Home Capital Group (HCG.TO) – Odd Lot Tender Offer – C$200 Upside

Current Price: C$41.46

Offer Price: C$43.50 – C$48.50

Upside: C$200 – C$700 (upper and lower limit for odd lots)

Expiration Date: 21st December 2021

Issuer bid circular


A quick note on an odd-lot offer as the share price has declined below the lower limit.

Canada’s alternative mortgage lender, Home Capital Group, launched a substantial issuer bid for 12%-14% of outstanding shares at $43.50 – $48.50/share. Odd lot shareholders will be accepted on a priority basis. Paid-up capital is just C$3.06/share, so withholding taxes are going to be high. The idea is actionable only to Canadian residents (and potentially US IRA accounts). As HCG trades below the lower limit price, the situation offers low-risk C$200+ profit in a few weeks. The offer expires on the 21st of December.

Participating with a larger position is risky. The circular states that so far it is unknown if the largest shareholder, Turtle Creek with 15% ownership, is going to participate. Management owns a negligible amount of shares. Two out of three last HCG tender offers (see more below) ended up oversubscribed and priced at the lower limit. The current offer is done at 7 year high prices and comes at 1.2x TBV. However, company’s profitability is also at an all-time high (15% annualized ROE this year) due to the booming mortgage market (ROE of 8%-10% during 2018-2020). It is possible that many shareholders will opt to cash out in the current offer before the mortgage market normalizes. A similar but smaller tender for 7.5% shares at 1.2x TBV in 2019 ended up oversubscribed and priced at the lower limit with proration at 53% (by the way HCG also traded below the lower limit during the tender).

Previous offers:

  • March 2016 – for 6.3% outs. shares at C$34-C$38/share (1.4x TBV at lower limit). Including odd-lot provision. Ended up priced close to the upper limit – C$37.60/share.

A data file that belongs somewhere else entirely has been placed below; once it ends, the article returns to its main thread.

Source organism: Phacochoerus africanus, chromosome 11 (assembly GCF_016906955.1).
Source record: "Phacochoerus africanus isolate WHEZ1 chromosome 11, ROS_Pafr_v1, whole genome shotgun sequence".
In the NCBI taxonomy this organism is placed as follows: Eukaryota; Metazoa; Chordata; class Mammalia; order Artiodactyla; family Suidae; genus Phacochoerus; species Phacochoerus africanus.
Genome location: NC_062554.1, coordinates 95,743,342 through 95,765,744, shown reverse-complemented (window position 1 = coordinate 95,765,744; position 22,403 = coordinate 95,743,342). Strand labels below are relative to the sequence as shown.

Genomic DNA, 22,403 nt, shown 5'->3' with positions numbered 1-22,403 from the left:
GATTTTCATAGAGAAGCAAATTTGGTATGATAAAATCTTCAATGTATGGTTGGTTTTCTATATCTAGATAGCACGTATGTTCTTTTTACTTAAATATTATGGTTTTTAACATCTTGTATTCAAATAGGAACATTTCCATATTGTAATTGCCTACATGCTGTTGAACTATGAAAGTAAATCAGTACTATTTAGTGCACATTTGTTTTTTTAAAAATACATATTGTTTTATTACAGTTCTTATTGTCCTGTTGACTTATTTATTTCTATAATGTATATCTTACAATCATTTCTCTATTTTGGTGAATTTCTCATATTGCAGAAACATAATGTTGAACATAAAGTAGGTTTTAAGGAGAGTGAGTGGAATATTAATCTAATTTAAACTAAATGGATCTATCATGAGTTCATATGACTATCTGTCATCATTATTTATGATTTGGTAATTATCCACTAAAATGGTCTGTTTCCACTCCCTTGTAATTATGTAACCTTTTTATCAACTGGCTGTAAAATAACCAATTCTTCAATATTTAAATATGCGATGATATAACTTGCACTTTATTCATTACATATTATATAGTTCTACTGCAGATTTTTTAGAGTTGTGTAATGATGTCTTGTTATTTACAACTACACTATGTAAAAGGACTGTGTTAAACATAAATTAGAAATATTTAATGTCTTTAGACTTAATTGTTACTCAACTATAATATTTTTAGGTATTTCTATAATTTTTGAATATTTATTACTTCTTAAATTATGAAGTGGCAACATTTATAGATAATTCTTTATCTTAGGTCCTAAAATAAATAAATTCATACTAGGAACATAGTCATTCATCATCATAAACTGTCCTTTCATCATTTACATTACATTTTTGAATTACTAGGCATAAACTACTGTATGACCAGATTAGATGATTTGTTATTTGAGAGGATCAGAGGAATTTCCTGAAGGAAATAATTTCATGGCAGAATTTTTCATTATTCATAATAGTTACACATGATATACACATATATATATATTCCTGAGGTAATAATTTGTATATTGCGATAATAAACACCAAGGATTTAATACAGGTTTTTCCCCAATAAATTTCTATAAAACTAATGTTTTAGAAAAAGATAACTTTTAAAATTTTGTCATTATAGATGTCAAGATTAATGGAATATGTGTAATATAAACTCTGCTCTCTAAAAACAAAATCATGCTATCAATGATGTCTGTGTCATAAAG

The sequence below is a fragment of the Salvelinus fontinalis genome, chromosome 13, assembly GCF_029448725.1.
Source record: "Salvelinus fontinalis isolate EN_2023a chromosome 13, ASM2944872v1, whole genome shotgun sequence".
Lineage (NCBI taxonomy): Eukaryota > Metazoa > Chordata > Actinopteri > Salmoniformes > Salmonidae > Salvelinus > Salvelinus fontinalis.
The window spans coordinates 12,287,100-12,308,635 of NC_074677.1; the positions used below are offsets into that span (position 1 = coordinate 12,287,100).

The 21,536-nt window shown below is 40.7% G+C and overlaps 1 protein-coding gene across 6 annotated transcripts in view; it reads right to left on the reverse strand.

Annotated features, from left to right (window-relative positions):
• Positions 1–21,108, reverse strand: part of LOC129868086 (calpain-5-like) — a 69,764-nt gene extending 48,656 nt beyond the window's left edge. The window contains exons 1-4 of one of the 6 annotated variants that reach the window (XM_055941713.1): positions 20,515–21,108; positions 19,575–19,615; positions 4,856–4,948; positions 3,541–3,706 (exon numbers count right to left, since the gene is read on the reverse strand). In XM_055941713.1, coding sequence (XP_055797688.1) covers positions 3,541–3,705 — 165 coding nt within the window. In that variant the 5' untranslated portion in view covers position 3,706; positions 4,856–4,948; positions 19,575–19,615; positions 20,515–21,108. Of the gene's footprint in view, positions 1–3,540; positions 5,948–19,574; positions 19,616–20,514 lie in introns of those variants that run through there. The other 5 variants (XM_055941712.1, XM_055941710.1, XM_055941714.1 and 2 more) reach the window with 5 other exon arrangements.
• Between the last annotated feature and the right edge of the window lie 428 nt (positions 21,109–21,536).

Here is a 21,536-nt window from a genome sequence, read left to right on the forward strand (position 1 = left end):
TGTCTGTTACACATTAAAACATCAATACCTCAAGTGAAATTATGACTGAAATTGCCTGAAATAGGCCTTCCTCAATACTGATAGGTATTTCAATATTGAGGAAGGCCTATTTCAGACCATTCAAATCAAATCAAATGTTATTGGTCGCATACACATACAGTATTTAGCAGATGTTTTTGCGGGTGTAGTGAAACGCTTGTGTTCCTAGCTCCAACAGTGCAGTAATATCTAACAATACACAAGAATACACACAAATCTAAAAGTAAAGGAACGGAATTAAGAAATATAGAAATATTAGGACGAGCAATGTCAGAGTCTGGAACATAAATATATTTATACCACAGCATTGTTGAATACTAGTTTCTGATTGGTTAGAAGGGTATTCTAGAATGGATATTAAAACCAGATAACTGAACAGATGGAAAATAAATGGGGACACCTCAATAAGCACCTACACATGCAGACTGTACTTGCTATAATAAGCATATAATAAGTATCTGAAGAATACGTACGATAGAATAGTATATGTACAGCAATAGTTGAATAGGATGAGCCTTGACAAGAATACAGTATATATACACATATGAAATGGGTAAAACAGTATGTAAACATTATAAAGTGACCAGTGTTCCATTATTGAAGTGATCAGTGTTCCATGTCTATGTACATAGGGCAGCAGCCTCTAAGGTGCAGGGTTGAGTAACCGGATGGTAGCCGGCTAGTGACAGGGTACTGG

• November 2018 – for 22.5% shares at C$16.50-$18.50/share. No odd lot provision. Priced at 31% discount to BV at the lower limit, while HCG generated 7.7% ROE in 2018. Ended up oversubscribed and priced at C$16.50/share, most likely due to Berkshire (Buffet) tendering a large position (owned 20% outstanding shares at the time). Proration was 83%.
  • December 2019 – 7.5% shares at C$34.15-C$37.25/share. 1.2x TBV, while HCG generated 8.5% ROE in 2019. The offer was oversubscribed, priced at the lower limit with proration at 53%.


Tax considerations

Please refer to pages 33-35 of the Issuer Bid Circular for tax considerations related to this offer. Canadian residents will be deemed to receive a taxable dividend above the amount of C$3.06 paid-up capital. The company intends to designate all deemed dividends arising from the offer as eligible dividends for tax credit purposes. Non-Canadian residents will be subject to withholding taxes on the distributions above the C$3.06 paid-up capital – thus participation in the offer pays off only for accounts that are exempt from withholding taxes or investors able to recover/offset withholding taxes paid in Canada.


Home Capital Group

HCG is a Canadian subprime mortgage lender. Operations include residential and non-residential mortgage lending, securitization of residential mortgage products, consumer lending, and credit card services. In addition, Home Trust and its wholly-owned subsidiary, Home Bank, offer deposits via brokers and financial planners, and through a direct-to-consumer brand, Oaken Financial.


26 thoughts on “Home Capital Group (HCG.TO) – Odd Lot Tender Offer – C$200 Upside”

  1. Can any IB account holders confirm if taxes are being withheld in an IRA?